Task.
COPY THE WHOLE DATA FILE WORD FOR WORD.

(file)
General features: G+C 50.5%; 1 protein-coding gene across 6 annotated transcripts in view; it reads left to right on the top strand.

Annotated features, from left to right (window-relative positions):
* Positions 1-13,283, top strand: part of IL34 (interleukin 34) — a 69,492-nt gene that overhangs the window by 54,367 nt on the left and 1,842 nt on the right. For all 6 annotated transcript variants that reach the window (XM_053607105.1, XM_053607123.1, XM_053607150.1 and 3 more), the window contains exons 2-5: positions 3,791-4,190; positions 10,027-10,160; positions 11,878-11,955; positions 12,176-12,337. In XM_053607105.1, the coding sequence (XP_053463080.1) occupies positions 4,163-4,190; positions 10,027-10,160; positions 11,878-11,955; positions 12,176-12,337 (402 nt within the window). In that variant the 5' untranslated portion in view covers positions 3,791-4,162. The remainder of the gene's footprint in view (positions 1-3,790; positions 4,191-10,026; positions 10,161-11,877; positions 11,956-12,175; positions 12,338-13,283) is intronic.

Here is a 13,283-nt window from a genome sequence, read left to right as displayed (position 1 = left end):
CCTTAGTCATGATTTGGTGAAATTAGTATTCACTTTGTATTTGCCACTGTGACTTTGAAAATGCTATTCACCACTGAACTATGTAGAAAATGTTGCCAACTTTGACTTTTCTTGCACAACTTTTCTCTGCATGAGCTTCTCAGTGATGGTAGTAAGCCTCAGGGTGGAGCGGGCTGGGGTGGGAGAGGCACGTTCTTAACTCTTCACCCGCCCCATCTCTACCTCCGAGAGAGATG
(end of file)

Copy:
General features: G+C 50.5%; 1 protein-coding gene across 6 annotated transcripts in view; it reads left to right on the top strand.

Annotated features, from left to right (window-relative positions):
* Positions 1-13,283, top strand: part of IL34 (interleukin 34) — a 69,492-nt gene that overhangs the window by 54,367 nt on the left and 1,842 nt on the right. For all 6 annotated transcript variants that reach the window (XM_053607105.1, XM_053607123.1, XM_053607150.1 and 3 more), the window contains exons 2-5: positions 3,791-4,190; positions 10,027-10,160; positions 11,878-11,955; positions 12,176-12,337. In XM_053607105.1, the coding sequence (XP_053463080.1) occupies positions 4,163-4,190; positions 10,027-10,160; positions 11,878-11,955; positions 12,176-12,337 (402 nt within the window). In that variant the 5' untranslated portion in view covers positions 3,791-4,162. The remainder of the gene's footprint in view (positions 1-3,790; positions 4,191-10,026; positions 10,161-11,877; positions 11,956-12,175; positions 12,338-13,283) is intronic.

Here is a 13,283-nt window from a genome sequence, read left to right as displayed (position 1 = left end):
CCTTAGTCATGATTTGGTGAAATTAGTATTCACTTTGTATTTGCCACTGTGACTTTGAAAATGCTATTCACCACTGAACTATGTAGAAAATGTTGCCAACTTTGACTTTTCTTGCACAACTTTTCTCTGCATGAGCTTCTCAGTGATGGTAGTAAGCCTCAGGGTGGAGCGGGCTGGGGTGGGAGAGGCACGTTCTTAACTCTTCACCCGCCCCATCTCTACCTCCGAGAGAGATG